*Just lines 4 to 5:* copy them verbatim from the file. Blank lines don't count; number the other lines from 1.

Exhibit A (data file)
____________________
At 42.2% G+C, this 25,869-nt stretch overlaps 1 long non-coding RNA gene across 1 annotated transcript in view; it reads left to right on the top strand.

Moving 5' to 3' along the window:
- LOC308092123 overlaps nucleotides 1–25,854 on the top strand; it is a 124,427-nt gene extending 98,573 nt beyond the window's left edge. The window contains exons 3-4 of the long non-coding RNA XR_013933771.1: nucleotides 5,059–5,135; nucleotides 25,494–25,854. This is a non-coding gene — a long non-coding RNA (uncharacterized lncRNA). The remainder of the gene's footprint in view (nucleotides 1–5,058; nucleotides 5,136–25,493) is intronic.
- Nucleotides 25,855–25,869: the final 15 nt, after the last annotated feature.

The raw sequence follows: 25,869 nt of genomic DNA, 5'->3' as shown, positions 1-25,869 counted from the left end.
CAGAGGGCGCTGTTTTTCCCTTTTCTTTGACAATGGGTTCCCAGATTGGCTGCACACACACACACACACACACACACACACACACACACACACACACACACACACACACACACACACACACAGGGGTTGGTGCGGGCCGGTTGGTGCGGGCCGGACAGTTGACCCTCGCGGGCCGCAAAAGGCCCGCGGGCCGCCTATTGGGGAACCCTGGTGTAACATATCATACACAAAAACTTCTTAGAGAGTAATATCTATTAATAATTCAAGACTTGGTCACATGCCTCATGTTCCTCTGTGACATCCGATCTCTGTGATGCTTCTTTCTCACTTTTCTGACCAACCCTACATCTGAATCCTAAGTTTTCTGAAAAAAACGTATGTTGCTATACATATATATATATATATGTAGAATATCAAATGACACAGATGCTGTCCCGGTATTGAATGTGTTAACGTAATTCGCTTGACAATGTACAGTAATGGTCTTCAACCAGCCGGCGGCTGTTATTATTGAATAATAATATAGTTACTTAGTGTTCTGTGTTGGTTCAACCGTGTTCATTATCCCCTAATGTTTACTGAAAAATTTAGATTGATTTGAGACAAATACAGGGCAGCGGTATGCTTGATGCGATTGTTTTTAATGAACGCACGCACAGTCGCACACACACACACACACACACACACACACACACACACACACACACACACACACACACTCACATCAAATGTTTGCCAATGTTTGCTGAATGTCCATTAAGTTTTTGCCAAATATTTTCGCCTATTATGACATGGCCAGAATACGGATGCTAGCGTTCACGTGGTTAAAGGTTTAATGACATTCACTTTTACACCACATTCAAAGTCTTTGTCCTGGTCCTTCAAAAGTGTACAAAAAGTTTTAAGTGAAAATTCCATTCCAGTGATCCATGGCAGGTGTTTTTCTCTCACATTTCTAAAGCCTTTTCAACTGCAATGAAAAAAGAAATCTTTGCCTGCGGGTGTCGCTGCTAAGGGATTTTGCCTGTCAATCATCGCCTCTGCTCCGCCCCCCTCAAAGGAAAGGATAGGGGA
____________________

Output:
- Nucleotides 25,855–25,869: the final 15 nt, after the last annotated feature.

The raw sequence follows: 25,869 nt of genomic DNA, 5'->3' as shown, positions 1-25,869 counted from the left end.